Saturday, July 12, 2014

Jane Austen's Juvenilia

Over a year ago I read a collection of Jane Austen's "Juvenilia" (I believe I read the Penguin book entitled The Juvenilia of Jane Austen and Charlotte Bronteand in a separate book I read another of her  juvenile works: her facetious "History of England." Unfortunately, the book did not contain the complete collection, but it did contain some (more selective) examples of Charlotte Brontë's juvenile writing which I found to be more interesting (although, a warning, much less morally sound).

I thought volume I and II of the Austen collection ridiculous. I suppose that in this Austen poked fun at works of the Camilla type. She handled and administered her humor heavily. I do not care overmuch for that sort of ludicrous humor. I could already see for myself the extremes present in Camilla without reading of the extremes in the way Jane Austen mocked themparticularly in Love and Freindship* in which the romantic persons were rebellious and thieving and wild.

I liked volume III much better. The humor was more mild and the story more reasonable. This section reminded me of the drafts/unfinished works The Watson and Sandition although not as promising as either. The writer of the introduction to this collection of Austen's "Juvenilia" likened this work to the early draft of Pride and Prejudice, "First Impressions."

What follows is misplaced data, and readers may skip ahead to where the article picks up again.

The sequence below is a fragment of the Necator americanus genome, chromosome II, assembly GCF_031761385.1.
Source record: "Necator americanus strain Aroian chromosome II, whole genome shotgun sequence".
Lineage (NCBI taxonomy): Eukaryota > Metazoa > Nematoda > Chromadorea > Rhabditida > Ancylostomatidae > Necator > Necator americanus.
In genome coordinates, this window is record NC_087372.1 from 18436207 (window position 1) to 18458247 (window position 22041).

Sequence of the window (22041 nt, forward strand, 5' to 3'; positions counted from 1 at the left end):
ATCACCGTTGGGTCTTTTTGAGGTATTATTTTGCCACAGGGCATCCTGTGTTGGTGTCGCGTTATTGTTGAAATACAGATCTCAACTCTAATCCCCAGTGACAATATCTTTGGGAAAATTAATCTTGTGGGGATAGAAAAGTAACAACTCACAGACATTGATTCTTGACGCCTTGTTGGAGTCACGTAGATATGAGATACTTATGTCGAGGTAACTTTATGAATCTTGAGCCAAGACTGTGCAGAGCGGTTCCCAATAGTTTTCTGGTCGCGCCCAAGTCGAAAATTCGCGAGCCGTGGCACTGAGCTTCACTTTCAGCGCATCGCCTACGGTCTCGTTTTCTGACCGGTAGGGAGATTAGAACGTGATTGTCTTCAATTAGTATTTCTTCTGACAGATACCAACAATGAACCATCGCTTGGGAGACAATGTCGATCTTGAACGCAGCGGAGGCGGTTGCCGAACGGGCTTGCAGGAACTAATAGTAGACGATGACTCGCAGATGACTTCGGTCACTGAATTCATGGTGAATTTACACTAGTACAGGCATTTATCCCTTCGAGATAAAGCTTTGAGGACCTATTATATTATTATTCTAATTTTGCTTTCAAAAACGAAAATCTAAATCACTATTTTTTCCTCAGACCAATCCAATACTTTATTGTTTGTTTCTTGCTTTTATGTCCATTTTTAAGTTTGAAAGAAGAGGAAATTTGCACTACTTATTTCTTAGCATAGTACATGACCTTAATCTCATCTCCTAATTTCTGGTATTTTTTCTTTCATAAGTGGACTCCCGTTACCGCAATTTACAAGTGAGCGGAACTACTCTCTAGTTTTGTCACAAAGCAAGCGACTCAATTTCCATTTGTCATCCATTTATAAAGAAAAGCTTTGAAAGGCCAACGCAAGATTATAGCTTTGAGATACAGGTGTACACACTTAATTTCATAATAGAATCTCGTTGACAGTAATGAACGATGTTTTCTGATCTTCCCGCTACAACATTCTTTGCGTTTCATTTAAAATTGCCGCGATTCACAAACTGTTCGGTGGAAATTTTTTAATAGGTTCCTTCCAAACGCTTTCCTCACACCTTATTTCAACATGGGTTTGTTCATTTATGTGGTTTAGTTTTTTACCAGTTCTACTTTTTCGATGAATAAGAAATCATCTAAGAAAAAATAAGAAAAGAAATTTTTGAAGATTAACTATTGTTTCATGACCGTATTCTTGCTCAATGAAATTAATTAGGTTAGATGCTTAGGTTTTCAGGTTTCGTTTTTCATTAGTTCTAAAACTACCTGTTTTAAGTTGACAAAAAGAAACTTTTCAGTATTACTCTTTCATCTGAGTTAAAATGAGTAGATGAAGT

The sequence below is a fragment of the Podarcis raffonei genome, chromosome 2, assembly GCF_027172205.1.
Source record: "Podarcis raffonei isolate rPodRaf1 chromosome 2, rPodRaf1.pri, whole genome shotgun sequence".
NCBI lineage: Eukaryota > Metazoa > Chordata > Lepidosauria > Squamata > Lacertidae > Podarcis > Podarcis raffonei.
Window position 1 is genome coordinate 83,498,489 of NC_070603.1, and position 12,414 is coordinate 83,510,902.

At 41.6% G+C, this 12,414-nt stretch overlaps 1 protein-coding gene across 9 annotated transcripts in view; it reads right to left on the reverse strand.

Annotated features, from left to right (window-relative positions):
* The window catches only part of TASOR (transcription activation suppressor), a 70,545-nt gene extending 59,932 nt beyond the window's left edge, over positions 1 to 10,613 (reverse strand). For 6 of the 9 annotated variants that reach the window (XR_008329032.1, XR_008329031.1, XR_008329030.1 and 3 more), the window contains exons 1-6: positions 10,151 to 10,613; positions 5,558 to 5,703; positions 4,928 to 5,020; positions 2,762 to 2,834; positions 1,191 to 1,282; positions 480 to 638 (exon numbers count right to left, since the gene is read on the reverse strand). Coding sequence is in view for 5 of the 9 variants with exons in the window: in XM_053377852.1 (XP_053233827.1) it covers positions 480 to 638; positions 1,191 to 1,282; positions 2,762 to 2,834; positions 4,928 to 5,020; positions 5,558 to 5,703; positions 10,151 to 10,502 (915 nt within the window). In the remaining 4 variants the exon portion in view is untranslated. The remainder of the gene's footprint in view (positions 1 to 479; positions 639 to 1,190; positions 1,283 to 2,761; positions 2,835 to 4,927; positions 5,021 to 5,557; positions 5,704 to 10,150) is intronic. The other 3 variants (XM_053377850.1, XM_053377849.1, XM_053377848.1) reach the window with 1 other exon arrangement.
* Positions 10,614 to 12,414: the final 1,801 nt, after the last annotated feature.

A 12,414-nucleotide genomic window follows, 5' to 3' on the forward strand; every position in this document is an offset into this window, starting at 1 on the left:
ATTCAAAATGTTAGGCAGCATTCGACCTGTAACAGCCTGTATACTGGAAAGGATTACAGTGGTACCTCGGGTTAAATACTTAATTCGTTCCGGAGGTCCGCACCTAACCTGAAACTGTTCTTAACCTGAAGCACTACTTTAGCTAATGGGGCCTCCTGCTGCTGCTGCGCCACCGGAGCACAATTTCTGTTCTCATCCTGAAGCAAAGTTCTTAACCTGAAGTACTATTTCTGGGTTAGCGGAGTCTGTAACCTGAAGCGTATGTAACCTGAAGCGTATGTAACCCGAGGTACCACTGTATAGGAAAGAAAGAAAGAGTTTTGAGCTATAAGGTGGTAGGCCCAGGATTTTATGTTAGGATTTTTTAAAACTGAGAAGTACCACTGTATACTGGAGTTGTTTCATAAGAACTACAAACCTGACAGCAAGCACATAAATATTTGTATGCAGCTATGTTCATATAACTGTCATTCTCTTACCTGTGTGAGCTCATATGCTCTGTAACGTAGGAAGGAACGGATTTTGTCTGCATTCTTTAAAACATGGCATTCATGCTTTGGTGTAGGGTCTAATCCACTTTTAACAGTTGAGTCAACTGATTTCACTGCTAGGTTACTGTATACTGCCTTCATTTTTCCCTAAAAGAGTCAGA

I was not familiar enough with the real kings and queens of England (pure laziness as we have a decent history of the kings and queens of England which I should have perused yet again while reading this work) to appreciate her humor (although since I think her style in this work probably resembled volume I and II in the other collection, I might not have liked it in any case).

*Everyone points out the so-called misspelling of Austen here. I am not sure that the word actually was misspelled. I do not believe  the English language had standardized spelling, punctuation and capitalization until near/during the 19th century, and I doubt standardization took immediate effect. Even if people did consider it actually misspelled in Austen's time period, do not you think it likely she did it as a joke?!

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